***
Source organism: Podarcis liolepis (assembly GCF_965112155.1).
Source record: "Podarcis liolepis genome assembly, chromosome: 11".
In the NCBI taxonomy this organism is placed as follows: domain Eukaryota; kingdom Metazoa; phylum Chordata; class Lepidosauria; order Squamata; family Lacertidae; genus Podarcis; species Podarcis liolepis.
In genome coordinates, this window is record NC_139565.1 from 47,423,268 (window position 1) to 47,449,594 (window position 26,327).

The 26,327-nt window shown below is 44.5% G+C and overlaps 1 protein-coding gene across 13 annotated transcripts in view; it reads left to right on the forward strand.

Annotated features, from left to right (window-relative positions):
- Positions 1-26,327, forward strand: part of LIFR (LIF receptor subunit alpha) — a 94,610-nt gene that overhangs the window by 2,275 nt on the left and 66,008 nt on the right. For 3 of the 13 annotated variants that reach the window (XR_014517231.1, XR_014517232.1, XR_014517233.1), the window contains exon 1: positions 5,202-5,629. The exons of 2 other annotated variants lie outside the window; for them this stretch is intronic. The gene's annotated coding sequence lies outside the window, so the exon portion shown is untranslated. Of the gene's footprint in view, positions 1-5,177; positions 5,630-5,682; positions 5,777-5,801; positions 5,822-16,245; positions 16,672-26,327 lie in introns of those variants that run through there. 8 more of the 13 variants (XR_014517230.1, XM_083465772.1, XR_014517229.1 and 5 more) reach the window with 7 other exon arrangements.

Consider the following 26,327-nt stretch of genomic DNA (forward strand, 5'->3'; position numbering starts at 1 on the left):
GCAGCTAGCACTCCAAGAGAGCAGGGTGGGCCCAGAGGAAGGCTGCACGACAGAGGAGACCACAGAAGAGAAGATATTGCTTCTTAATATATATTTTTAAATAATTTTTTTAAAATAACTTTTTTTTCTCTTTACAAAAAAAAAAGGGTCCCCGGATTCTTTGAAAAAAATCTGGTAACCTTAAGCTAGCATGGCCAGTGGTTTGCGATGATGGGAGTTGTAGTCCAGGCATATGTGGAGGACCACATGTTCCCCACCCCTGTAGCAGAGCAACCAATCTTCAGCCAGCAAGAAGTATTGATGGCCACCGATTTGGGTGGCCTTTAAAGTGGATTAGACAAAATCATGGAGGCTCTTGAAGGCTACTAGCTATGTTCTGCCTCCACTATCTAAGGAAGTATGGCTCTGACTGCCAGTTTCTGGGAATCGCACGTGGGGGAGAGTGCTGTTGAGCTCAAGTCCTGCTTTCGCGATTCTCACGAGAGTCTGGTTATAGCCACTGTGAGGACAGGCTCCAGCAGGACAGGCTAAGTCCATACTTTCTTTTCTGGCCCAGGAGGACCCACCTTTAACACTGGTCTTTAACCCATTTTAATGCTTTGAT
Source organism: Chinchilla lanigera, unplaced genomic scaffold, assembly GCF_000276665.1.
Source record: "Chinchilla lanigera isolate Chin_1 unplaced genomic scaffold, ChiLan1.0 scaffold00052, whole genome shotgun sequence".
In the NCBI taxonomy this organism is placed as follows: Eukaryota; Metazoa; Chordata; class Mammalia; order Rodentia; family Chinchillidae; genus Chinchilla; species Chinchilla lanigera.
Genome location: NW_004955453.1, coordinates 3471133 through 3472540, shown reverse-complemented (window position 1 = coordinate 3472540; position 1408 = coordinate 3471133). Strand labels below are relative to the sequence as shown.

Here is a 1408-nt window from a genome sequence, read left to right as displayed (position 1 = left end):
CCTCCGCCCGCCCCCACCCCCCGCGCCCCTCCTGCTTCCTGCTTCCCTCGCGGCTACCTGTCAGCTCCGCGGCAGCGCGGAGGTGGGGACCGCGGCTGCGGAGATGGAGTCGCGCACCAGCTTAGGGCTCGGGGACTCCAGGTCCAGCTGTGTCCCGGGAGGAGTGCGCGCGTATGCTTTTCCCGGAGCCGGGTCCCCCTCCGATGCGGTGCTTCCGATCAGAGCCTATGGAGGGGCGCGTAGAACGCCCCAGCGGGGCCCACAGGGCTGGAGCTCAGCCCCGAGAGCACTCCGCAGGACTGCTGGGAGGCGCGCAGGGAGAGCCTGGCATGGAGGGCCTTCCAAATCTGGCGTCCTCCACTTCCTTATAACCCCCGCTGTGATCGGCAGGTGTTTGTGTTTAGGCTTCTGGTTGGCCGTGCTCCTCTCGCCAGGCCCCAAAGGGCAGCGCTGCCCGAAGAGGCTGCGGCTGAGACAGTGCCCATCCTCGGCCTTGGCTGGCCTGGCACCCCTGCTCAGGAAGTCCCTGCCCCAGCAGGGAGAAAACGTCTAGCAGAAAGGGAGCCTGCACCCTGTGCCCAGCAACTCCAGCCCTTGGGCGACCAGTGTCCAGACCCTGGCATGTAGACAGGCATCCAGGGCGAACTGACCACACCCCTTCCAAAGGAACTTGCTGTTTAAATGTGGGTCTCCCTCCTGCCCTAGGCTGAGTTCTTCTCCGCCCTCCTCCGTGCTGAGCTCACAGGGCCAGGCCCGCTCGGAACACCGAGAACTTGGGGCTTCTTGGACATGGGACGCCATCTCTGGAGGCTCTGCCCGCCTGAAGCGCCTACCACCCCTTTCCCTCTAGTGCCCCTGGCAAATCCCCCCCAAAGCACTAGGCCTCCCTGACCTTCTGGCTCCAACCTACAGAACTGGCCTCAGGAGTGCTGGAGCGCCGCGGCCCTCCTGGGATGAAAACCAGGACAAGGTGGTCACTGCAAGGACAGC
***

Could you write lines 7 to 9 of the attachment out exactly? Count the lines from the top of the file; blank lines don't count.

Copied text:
- Positions 1-26,327, forward strand: part of LIFR (LIF receptor subunit alpha) — a 94,610-nt gene that overhangs the window by 2,275 nt on the left and 66,008 nt on the right. For 3 of the 13 annotated variants that reach the window (XR_014517231.1, XR_014517232.1, XR_014517233.1), the window contains exon 1: positions 5,202-5,629. The exons of 2 other annotated variants lie outside the window; for them this stretch is intronic. The gene's annotated coding sequence lies outside the window, so the exon portion shown is untranslated. Of the gene's footprint in view, positions 1-5,177; positions 5,630-5,682; positions 5,777-5,801; positions 5,822-16,245; positions 16,672-26,327 lie in introns of those variants that run through there. 8 more of the 13 variants (XR_014517230.1, XM_083465772.1, XR_014517229.1 and 5 more) reach the window with 7 other exon arrangements.

Consider the following 26,327-nt stretch of genomic DNA (forward strand, 5'->3'; position numbering starts at 1 on the left):
GCAGCTAGCACTCCAAGAGAGCAGGGTGGGCCCAGAGGAAGGCTGCACGACAGAGGAGACCACAGAAGAGAAGATATTGCTTCTTAATATATATTTTTAAATAATTTTTTTAAAATAACTTTTTTTTCTCTTTACAAAAAAAAAAGGGTCCCCGGATTCTTTGAAAAAAATCTGGTAACCTTAAGCTAGCATGGCCAGTGGTTTGCGATGATGGGAGTTGTAGTCCAGGCATATGTGGAGGACCACATGTTCCCCACCCCTGTAGCAGAGCAACCAATCTTCAGCCAGCAAGAAGTATTGATGGCCACCGATTTGGGTGGCCTTTAAAGTGGATTAGACAAAATCATGGAGGCTCTTGAAGGCTACTAGCTATGTTCTGCCTCCACTATCTAAGGAAGTATGGCTCTGACTGCCAGTTTCTGGGAATCGCACGTGGGGGAGAGTGCTGTTGAGCTCAAGTCCTGCTTTCGCGATTCTCACGAGAGTCTGGTTATAGCCACTGTGAGGACAGGCTCCAGCAGGACAGGCTAAGTCCATACTTTCTTTTCTGGCCCAGGAGGACCCACCTTTAACACTGGTCTTTAACCCATTTTAATGCTTTGAT